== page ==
TROY—The customer experience and business analytics firm J.D. Power predicts that July new vehicle retail sales are expected to be down from a year ago. The joint forecast from Power and LMC Automotive predicts retail sales of 1,133,300 units, a 4 percent decrease compared with the J.D. Power pre-virus forecast and a 9.5 percent decrease compared with July 2019. Reporting the same numbers without controlling for the number of selling days translates to a decrease of 5.9 percent from a year ago, since July 2020 contains one additional selling day more than July 2019.
Total sales in July are projected to reach 1,211,700 units, a 16.4 percent decrease from July 2019. Reporting the same numbers without controlling for the number of selling days translates to a decrease of 13.1 percent from July 2019. The seasonally adjusted annualized rate (SAAR) for total sales is expected to be 14.3 million units, down 2.5 million units from a year ago.
“July represents a slight pause in the overall recovery, with retail sales down 4-5 percent compared with the J.D. Power pre-virus forecast for the second consecutive month.” Said Thomas King, president of the data and analytics division of J.D. Power.
Among the top 100 U.S. markets, just eight of them are expected to post year-over-year sales gains. Notable markets among those expected to show gains include Detroit, Buffalo and Milwaukee.
“One factor contributing to the pause in recovery in July is inventory constraints for many vehicles,” King said. “While this is constraining overall sales, new production is arriving at dealerships daily and is being sold quickly to consumers.” This month, 41 percent of all vehicles sold will spend fewer than 20 days on dealer lots, up from 35 percent a year ago.
Incentive spending continues to fall from the record levels of April but remains up slightly from a year ago. Spending is on pace to reach $4,236 in July, an increase of $166 from July 2019. Reporting spending expressed as a percentage of the average vehicle MSRP is 10.3 percent, nearly flat from last year. “While the deals in market are still relatively strong, they aren’t exceptional like they were are few months ago,” King said. “This points to strong underlying consumer demand for new vehicles.”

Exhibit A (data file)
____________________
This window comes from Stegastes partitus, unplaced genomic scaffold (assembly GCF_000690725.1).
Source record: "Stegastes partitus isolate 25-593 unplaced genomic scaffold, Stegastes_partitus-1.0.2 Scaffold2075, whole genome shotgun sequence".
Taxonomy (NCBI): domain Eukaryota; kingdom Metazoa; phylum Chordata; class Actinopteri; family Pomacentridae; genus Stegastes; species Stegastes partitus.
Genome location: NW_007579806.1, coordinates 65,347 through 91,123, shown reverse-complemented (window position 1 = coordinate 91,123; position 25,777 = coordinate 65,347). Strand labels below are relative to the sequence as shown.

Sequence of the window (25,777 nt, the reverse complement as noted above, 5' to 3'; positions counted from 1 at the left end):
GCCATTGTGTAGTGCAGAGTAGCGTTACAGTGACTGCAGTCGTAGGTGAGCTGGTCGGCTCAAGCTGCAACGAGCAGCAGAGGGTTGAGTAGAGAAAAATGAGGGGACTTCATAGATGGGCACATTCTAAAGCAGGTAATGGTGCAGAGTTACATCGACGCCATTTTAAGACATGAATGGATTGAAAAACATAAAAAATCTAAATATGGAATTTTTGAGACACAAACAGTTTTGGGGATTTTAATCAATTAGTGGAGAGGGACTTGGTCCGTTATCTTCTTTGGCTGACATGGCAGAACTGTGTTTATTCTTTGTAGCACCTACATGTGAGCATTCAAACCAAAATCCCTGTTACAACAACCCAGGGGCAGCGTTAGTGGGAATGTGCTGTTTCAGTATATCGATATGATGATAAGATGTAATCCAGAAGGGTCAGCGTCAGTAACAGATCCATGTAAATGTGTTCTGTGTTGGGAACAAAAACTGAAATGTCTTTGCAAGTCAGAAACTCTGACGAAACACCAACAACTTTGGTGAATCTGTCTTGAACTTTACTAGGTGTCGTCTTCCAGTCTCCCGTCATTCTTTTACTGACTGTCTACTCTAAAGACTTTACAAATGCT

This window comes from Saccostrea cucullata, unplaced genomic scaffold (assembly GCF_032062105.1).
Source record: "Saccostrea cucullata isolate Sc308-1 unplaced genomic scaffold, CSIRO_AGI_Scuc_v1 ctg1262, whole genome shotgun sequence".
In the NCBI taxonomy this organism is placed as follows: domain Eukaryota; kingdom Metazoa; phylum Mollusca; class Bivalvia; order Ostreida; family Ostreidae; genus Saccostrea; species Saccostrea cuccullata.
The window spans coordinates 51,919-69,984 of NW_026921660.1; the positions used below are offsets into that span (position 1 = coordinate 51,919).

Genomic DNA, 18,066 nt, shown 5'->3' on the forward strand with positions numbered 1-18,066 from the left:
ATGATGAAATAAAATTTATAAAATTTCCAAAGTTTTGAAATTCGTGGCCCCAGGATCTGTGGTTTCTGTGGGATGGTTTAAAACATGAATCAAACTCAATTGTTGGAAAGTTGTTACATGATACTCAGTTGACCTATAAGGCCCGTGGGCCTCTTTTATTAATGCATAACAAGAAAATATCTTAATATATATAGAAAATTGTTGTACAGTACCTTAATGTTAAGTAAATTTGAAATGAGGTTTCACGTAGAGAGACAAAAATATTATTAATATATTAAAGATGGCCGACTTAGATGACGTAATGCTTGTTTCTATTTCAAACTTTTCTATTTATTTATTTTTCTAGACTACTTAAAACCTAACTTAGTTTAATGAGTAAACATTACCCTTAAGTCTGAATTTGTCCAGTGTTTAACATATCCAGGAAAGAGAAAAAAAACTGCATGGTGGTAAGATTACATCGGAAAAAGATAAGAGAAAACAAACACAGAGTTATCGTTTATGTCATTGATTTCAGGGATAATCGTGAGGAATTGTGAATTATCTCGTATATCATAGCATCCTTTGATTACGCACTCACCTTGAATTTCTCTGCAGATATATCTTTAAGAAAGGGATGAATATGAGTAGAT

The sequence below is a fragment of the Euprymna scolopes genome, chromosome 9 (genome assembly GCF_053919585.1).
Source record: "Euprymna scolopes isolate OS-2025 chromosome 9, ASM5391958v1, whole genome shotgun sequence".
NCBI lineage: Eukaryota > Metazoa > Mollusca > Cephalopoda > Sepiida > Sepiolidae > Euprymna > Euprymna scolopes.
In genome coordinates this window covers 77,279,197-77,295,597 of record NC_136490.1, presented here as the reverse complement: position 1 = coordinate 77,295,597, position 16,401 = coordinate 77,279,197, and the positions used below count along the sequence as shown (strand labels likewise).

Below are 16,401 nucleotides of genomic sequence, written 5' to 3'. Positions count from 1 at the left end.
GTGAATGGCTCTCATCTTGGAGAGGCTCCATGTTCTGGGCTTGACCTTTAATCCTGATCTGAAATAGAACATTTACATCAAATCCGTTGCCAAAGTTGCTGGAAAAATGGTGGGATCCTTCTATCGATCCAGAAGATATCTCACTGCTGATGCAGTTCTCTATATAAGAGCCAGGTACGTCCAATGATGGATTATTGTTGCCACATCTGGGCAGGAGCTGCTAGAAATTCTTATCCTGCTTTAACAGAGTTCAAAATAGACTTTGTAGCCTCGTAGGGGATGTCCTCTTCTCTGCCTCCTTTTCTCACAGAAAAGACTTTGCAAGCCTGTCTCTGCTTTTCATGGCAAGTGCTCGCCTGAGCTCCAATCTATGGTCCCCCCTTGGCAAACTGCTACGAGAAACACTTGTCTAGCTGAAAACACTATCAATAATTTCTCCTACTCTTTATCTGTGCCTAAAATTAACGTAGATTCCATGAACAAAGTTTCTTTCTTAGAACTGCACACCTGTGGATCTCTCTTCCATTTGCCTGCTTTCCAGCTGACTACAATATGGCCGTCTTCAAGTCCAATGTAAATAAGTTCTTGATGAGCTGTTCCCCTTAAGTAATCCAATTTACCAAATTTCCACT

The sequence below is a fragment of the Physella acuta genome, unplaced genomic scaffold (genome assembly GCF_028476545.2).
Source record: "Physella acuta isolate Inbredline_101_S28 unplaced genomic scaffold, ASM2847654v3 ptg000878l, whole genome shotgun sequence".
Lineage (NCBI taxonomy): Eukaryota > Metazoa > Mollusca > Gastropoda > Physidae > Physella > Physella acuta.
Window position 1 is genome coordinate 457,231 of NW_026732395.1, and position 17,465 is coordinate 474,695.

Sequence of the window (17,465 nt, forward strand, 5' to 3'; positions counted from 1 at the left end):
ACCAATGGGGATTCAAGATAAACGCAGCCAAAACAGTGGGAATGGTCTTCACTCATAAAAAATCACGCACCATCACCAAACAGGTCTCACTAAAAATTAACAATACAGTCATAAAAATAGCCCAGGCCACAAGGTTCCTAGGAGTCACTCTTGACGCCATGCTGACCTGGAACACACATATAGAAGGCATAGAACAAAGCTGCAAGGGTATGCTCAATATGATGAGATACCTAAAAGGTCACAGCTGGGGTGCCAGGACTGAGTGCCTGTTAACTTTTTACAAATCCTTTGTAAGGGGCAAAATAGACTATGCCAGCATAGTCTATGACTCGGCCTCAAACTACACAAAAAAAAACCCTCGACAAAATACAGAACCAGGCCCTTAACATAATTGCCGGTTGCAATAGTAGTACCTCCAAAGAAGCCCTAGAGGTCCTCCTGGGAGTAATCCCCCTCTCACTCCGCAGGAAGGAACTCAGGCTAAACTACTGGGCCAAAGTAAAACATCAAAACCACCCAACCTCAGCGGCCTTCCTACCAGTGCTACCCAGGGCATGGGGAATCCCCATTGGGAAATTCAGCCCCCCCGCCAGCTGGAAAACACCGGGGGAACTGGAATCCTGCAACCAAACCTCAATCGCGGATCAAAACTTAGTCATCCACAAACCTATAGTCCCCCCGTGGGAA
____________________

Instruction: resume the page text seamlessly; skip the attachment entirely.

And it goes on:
The shift in consumer demand toward more expensive trucks and SUVs continued to support record transaction prices in July. For the fourth consecutive month, trucks and SUVs are on pace to account for 76 percent of retail sales. As a result, transaction prices are expected to rise by 5.9 percent to $35,151, the highest ever for the month of July and second-highest level ever.
Record prices are helping to offset the decline in sales, with consumers expected to spend $39.8 billion on new vehicles in July. This represents a decline of only $139 million or 0.3 percent from a year ago.
Through the first seven months of the year, retail sales are expected to reach 6.4 million units, a decline of 17 percent from a year ago. While this represents the slowest start to the year since 2011, prices in 2020 are soaring to the highest level ever. Average transaction prices through the first seven months are on pace to reach $34,634, an increase of 3.8 percent through the first seven months of 2019 and up 24.2 percent vs. the first seven months of 2011.
Consumers will spend $223 billion on new vehicles from January through July, a decline of $34 billion from a year ago—but an increase of more than $58 billion from the same period in 2011.
Looking ahead, a quirk in the calendar and reduced inventory levels present some unique sales challenges in August. Typically, sales promotions related to the Labor Day holiday are pulled ahead into August due to the proximity of the holiday. This year, the Labor Day holiday occurs later in September, seven days after the end of August. “The unusual gap between the August close combined with reduced inventory levels means we may see less promotional activity at the end of the month,” King said. “As a result, August sales may appear to take a step back from the overall recovery pattern.”
Despite the volatility, retailers have adopted to the challenging environment and continue to post significant growth in margins on new-vehicle sales. Total grosses inclusive of finance and insurance incomes are on pace to reach $1,922 per unit, up $620 from last year and the highest level ever in July.
Jeff Schuster, president for American operations and global vehicle forecasts for LMC Automotive, said the global market “continues on a resilient path of recovery, as June sales were down 17 percent from a year ago on strength in China and South Korea. Most key markets around the world are entering an important phase in the reopening that will test new procedures for manufacturing and the vehicle-selling process. Risk for the remainder of 2020 and into 2021 remains elevated but the market’s path forward is currently better than previously expected.”
Global light-vehicle sales through June are down 27 percent from the same period in 2019 with improvement being seen in all markets from the low point in April. As prospects for an economic recovery continue, the global outlook for 2020 has been raised to a forecast of 73 million units, up from a low of 67 million forecasted in April. This is a decline of 20 percent from 2019.